to Be Cheerful
know full well I am irredeemably squeaky, the last of a dying
breed of Pollyannas. I don’t care. I know all about the bitter
and the brutal, the passing fancy, the soul-castrating irony
that passes for so much of our humor. I want something sweeter,
something that lasts.
The other night I was at the Saratoga Performing Arts Center
watching the spectacular manipulations of the new ballet Morphoses.
I was torn between sadness that my ballet-class days are long
in my past and wonder that I still feel the movement in my
muscles, as if years of practice had fossilized inside me.
It felt like a gift, this sense of remembered kinesis. Later
I wondered if that would always be the case: that no matter
how old and possibly infirm I might become, I would both watch
and feel dance at the same time.
I began to wonder what else I would never have to give up,
no matter how old I become. I could see this trajectory might
lead to that lousy I-am-all-alone-in-this-world insomnia that
is the raison d’etre for Valerian. I was afraid that
everything I’d think up would be something I’d eventually
have to give up.
But there are things that last. My short, solid list
emerged pretty quickly. Only seven items, but that’s OK. Seven
is a holy number.
I Never Want To Give Up
I confess, it was first on my list. Someday I may be so old
there will be nobody left who’ll want to listen. On the other
hand, most of my friends don’t want to listen to me read poetry
now, so it won’t really matter then. In the
meantime, there is nothing with less cholesterol and more
flavor than a mouthful of well-made words.
2. Using My Body
While there may come a time I am too old to stand on my head,
there’s also this: Galway Kinnell writes in a poem about an
old man receiving a massage. “How could anyone willingly leave
a world where they touch you all over your body?” I still
marvel at bodies. We have sexualized them to such a point
that it’s hard to say anything without being misinterpreted—which
is a shame because it narrows the pleasure of simply being
in one’s body. I’ll never outgrow loving the feeling
of exhilaration that washes over the body after exertion.
It’s as though the usual disconnect between the mind and body
gets bridged and suddenly it becomes clear how the skin is
no less a wizard than the brain, or the hand a less reliable
navigator than the eyes.
laughing, actually. Laughter is cheaper than therapy, but
not everybody laughs well or often enough. Like sex, it is
an underrated healer. And there isn’t much that’s more intimate
than the language of laughter or the wacky lexicon of family
jokes—all of which I have been sworn to secrecy not to reveal,
although certain readers might recall the Naughty Chair, the
Relationship Rug or even Guadeloupe.
I have never known what it is about writing I love so much.
Part of it is physical: I love the feeling of keys under my
fingers. I love the shadowy line of my Zebra .05 lead mechanical
pencil. There is something satisfying about leaving one’s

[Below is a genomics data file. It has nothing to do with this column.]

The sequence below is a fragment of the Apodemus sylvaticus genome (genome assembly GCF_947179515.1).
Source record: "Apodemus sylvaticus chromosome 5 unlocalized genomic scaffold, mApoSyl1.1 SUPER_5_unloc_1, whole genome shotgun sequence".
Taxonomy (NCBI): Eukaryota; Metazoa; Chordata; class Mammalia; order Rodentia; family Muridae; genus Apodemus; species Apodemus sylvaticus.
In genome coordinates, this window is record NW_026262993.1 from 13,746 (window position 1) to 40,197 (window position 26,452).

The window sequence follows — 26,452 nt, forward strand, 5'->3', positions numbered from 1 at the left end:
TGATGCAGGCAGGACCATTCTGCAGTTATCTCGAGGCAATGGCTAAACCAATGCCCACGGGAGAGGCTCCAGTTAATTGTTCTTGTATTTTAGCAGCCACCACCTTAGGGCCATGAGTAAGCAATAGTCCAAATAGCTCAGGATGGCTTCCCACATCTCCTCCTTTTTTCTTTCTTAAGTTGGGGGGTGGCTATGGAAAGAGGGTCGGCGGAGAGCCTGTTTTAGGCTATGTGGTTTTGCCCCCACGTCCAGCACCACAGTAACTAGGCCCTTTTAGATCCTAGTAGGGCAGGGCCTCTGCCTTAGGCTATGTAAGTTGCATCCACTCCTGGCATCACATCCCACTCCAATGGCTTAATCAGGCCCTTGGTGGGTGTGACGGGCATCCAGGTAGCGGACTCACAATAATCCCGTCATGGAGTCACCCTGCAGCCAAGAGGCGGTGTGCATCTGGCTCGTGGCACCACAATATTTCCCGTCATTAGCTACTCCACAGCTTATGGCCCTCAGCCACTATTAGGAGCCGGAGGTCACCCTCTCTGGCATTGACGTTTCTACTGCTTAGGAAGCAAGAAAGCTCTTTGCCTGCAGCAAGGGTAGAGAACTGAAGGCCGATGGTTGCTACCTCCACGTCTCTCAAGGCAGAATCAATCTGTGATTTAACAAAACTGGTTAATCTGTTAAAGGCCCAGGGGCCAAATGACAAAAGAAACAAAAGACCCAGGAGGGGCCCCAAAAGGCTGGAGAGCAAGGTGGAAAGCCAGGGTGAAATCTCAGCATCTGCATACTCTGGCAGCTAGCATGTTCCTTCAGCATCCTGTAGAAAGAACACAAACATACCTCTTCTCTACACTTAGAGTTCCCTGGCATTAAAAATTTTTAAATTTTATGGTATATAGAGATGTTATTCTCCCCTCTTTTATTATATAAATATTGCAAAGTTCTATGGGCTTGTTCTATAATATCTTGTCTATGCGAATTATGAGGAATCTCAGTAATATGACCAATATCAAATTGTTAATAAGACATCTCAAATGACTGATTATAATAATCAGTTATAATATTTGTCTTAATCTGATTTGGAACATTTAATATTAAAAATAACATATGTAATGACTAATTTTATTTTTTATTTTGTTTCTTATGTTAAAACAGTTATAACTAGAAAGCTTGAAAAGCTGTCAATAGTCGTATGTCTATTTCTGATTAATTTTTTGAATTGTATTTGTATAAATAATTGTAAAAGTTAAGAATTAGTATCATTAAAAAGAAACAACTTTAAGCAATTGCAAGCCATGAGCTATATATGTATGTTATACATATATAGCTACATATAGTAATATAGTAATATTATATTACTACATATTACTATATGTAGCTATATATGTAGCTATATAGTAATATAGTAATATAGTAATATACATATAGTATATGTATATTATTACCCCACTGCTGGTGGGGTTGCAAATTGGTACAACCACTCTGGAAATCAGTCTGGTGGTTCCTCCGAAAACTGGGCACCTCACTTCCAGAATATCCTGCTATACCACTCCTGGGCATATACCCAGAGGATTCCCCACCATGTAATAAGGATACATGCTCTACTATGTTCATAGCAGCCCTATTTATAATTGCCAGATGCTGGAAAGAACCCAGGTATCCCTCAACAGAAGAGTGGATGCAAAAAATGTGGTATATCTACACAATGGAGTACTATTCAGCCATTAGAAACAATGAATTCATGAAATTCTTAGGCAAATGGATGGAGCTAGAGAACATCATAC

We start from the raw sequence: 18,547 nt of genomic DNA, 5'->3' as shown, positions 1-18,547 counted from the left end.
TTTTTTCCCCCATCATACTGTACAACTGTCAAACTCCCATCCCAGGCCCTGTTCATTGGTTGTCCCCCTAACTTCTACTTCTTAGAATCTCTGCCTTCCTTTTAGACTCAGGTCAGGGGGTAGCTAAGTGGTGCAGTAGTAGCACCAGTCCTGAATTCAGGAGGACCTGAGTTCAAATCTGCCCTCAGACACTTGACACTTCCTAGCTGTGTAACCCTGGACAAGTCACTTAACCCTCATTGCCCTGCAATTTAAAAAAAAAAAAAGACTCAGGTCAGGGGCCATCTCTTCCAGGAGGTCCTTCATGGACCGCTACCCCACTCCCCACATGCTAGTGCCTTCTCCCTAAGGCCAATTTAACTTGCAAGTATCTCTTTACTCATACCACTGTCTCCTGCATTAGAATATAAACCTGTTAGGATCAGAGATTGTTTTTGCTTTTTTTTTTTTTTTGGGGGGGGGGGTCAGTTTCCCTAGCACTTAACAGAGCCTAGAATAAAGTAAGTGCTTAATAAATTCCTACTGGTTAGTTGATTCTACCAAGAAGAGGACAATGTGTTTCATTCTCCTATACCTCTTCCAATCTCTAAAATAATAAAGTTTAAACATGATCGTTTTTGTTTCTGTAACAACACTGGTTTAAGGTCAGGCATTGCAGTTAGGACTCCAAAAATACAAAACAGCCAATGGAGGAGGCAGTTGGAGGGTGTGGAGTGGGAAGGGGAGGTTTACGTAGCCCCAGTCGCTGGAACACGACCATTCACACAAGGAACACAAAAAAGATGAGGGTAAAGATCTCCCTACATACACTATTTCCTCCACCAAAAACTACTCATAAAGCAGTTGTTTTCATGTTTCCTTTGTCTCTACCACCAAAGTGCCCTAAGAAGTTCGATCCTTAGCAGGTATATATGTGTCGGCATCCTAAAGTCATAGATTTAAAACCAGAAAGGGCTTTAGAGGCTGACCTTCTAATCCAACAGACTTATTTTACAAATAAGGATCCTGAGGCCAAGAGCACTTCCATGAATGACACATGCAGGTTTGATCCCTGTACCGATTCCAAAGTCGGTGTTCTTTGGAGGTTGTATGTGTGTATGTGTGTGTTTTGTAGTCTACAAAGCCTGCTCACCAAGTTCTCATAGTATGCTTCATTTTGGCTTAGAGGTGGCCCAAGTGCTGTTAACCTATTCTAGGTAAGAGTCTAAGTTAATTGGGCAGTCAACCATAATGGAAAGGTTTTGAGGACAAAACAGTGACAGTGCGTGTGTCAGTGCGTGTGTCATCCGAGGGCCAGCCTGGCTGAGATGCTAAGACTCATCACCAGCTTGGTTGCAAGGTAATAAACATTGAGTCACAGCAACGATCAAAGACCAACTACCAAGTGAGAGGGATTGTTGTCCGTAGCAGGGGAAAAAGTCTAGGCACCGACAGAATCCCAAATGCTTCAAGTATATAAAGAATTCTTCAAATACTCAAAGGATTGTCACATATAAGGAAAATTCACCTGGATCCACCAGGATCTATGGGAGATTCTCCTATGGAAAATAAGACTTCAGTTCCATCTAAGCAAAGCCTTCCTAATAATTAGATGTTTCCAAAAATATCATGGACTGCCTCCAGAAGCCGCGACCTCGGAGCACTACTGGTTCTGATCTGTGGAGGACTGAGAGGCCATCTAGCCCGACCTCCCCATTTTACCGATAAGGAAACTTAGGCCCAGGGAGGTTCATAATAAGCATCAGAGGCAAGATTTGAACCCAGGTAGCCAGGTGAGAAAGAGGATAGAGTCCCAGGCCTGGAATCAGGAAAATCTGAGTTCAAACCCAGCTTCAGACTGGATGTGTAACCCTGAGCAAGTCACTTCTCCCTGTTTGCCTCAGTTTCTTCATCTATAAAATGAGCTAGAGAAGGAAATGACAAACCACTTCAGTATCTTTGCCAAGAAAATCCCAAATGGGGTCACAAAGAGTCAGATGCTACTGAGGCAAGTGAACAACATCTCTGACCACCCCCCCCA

mark, however ephemerally. But certainly part of the joy in
writing is that it closes me off completely from everything
and everyone else. I am immured when I write, while the playful
gremlin of imagination holds total sway over me. As a kid
it was the best way to get away from family kvetching and
turmoil, even if I was in the middle of the living room.
5. Cooking For and Eating With Loved Ones
I’ve probably read too much M.F.K. Fisher for my own good.
But if I had my way, all meals would be long, slow, conversational
and tasty. And preferably eaten in the south of France. But
being a realist, or at least, trying my best to be one, I
can’t deny that all meals cooked for or eaten with the people
I love have a sacramental quality to them. No wonder feasting
is such an essential component of religious life. One of the
best ways we get to know each other is in the breaking of
If I were a turtle, my shell would be a claw-foot tub. I’m
not sure there is much that a bath can’t ease. People get
this idea that bathing is about luxury. Really, it’s about
utility. You can accomplish so much in the tub it’s a wonder
Franklin-Covey doesn’t have hints in their planners about
how bathing can enhance productivity. Of course, you have
to be honest about what you accomplish in the bathtub. You
can’t pay bills, for example. It’s not a good idea to talk
on the phone. But you can read books, sip wine, listen to
music, talk to your kids as they sit on the edge or dip the
cat’s tail in the water as he sits on the edge. And
if your tub is big enough, you bathe a deux and double
what you accomplish. Best of all, we never outgrow the need
to get clean.
7. Singing in Church
Weird, probably. But it was as a kid in church singing the
flowery words of 19th-century hymns or the spare words of
early plainsong that I learned about rhythm and language.
Singing hymns is the church’s version of yoga: The breath
is the heart of it. And there is something vulnerable and
rich about hearing the voices around you—shy or tuneless,
mellowed or confident, young or shaky—joining together as
if they wanted to prove the truth of what the poet Richard
Wilbur said, that we are “obscurely, but most surely called
can contact Jo Page at